February 21, 2024

Reap recurring revenue with subscription plans

New research indicates that restaurant subscriptions fit the bill for many Gen Z adults and millennials.

For a restaurant wine club, the differentiator is who you are as a sommelier and your point of view, according to the Third Place's Vivien Sin.

Subscription plans and memberships have become lucrative business models for streaming services, software companies and gyms. Some restaurants are following suit, and many consumers find the idea appetizing.

According to the National Restaurant Association’s 2024 State of the Restaurant Industry report, 81% of Gen Z adults, 79% of millennials, and 71% of Gen Xers say they would likely participate in a meal subscription program if it was offered.

“Predictable, recurring revenue is very powerful for a restaurant,” says Sam Bernstein, founder and CE0 of Table 22, a platform for restaurant subscriptions and memberships. Founded in 2020, Table 22 has expanded rapidly in the past four years, with nearly 1,000 restaurant locations. The company’s revenue has tripled in the last year alone. 

If you’re considering starting a subscription/membership service, start by determining whether the model is a good fit for your business. While subscriptions are popular with younger consumers, fewer than half (48%) of baby boomers say they would be interested. 

Next, define your goals. Are you trying to drive traffic to your restaurant? Are you looking to expand off-premises sales? Are you seeking to develop a sense of community? Do you want to promote a specific menu item?

Lean into your brand and create a plan that complements your restaurant’s essence. For inspiration, here’s a look at four subscription/membership models:

1. The beverage club. Whether it’s the Fresh Brew Club at the five-unit Fresh Baguette bakery and cafe in the Washington, D.C., area, or the Unlimited Sip Club at fast-casual giant Panera Bread, with over 2,100 locations, these plans offer a nearly unlimited stream of coffee and other included beverages. The beauty of this type of plan is that it spurs other purchases—like sandwiches and pastries. "We developed the Fresh Brew Club with the objective to grow sales by increasing visits to our bakeries,” says Fresh Baguette project manager François Marouby.  “We launched our coffee subscription pilot and within a few weeks we saw over 1,000 subscribers. This has led to increased transactions in all of our locations and contributed to a 20% lift in revenue. Although it can be an operational challenge, we are strongly convinced that it’s a key component of our future development.”

2. Combine and dine. “Meal packages are popular,” Table 22’s Bernstein says, with an emphasis on “heat and finish at home,” rather than “hot and ready.” This translates to increased revenue, without extra strain on the kitchen during core service hours. “A restaurant can prepare these meals during pre-shift hours. It’s not disruptive to restaurant operations,” he says. The price point is lower than a similar on-premises meal, giving customers a way to affordably experience your culinary creations more frequently. Many subscriptions feature exclusive menu items, giving subscribers a sense of belonging to the establishment’s inner circle. Be sure to include easy instructions for heating and assembling. Boost your sales by offering add-ons, like paired wine or a breakfast package for the next morning.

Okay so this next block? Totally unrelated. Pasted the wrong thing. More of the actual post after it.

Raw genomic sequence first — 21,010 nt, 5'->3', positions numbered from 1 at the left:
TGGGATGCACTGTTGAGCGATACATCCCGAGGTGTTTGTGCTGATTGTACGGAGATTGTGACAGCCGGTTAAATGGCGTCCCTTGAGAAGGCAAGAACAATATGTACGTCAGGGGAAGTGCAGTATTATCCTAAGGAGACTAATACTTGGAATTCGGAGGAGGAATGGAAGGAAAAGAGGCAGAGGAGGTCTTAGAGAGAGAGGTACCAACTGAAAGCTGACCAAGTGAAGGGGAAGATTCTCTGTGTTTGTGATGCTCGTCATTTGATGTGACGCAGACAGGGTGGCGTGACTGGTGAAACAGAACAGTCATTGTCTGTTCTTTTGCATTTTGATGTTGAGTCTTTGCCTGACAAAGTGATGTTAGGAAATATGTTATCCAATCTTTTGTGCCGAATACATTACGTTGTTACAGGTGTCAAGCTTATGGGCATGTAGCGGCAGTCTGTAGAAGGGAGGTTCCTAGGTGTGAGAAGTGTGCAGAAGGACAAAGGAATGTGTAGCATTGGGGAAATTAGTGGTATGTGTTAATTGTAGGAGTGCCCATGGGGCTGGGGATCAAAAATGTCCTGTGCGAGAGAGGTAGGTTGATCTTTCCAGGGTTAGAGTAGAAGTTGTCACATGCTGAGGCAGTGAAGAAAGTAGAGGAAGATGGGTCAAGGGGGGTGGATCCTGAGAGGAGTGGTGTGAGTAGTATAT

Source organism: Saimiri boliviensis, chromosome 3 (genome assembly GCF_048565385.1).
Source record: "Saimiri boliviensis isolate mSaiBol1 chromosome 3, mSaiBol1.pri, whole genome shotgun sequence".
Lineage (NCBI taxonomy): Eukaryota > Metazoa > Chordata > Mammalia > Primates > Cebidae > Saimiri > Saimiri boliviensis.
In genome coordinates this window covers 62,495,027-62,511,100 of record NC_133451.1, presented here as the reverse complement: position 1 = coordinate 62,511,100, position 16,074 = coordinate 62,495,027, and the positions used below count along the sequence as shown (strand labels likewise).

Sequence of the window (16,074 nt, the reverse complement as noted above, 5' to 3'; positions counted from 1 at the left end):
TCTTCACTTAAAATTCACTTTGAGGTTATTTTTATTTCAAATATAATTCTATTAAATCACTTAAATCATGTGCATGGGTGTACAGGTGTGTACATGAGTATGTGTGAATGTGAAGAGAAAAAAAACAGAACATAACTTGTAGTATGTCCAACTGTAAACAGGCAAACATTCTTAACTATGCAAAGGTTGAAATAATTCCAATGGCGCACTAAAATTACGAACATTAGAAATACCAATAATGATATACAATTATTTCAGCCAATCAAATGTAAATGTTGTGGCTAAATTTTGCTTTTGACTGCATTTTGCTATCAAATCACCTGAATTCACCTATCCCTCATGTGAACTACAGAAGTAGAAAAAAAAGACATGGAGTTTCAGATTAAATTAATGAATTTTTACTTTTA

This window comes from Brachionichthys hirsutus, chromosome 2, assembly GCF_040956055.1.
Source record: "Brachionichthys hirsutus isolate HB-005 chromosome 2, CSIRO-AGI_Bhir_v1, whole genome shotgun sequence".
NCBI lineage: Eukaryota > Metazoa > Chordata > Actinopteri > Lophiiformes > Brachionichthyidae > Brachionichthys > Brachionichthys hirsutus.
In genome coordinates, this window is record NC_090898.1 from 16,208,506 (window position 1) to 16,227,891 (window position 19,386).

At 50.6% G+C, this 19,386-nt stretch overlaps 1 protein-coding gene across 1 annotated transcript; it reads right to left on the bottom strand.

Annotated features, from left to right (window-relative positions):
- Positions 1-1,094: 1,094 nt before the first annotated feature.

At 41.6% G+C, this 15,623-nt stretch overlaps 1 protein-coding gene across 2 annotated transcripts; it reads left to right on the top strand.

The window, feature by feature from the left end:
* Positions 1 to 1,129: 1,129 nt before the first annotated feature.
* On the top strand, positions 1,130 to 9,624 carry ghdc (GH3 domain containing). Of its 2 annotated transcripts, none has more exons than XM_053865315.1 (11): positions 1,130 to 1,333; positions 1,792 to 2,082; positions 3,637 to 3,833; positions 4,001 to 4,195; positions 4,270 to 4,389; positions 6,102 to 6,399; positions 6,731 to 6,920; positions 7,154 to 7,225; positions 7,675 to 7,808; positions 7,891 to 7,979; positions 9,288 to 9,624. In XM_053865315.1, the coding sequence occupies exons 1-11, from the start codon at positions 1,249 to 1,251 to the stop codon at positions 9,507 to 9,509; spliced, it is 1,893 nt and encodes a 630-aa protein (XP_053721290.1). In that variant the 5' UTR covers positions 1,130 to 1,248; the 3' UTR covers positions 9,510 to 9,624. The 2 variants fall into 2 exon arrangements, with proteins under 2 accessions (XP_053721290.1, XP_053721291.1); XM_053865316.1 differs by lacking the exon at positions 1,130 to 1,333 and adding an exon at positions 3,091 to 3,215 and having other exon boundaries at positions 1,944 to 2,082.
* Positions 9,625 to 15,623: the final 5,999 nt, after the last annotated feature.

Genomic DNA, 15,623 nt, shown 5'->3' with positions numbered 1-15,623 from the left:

Don’t forget the pièce de résistance: a chef’s note detailing your dishes. Use storytelling to position your selections. “We’re finding that a lot of the value to consumers is hearing from the chef or sommelier about why certain products were selected,” Bernstein says. Vivien Sin, CEO and co-founder of The Third Place, which also offers a subscription platform, agrees. “You’re giving them your curation and your knowledge; that’s the real product that you are selling,” she says. ​​​​​

3. Wine wisdom. If your restaurant is known for its wine selections, a wine club could be a natural fit. Again, the key is to provide your team’s expertise. What region did the wine come from? What’s special about the winemaker? “There are so many anonymous commercial wine clubs out there,” says Sin. “The differentiator for a restaurant wine club is who you are as a sommelier and your point of view.” Sin has seen everything, from elegant explainer notes to simple emails to short videos. The important thing, she says, is to offer rich insights and a personal touch.  Some eateries, like Redfield, in Oakland, Calif., create a sense of community by hosting a “pickup party” on the day the selection is first available, giving wine aficionados an opportunity to connect and offering free tastings of the selected wines. If you plan on offering alcohol delivery, be sure to check local laws and regulations.

4. Prepaid perks. Some plans invite consumers to invest up front and reap savings in return. For $10 per month, fast casual Sweetgreen—with over 220 locations nationwide—offers its Sweetpass+, giving members $3 off a purchase each day. Another twist on the prepay-for-perks model is the inKind pass, which brings together over 1,250 restaurants nationwide. Consumers pay a $9.99 monthly fee, and in exchange earn a 20% credit reward when dining at any participating restaurant.

The National Restaurant Association’s 2024 State of the Restaurant Industry report is considered the authoritative source for restaurant industry sales projections and business trends. The report is free to members (a $349 value). Get the report today!
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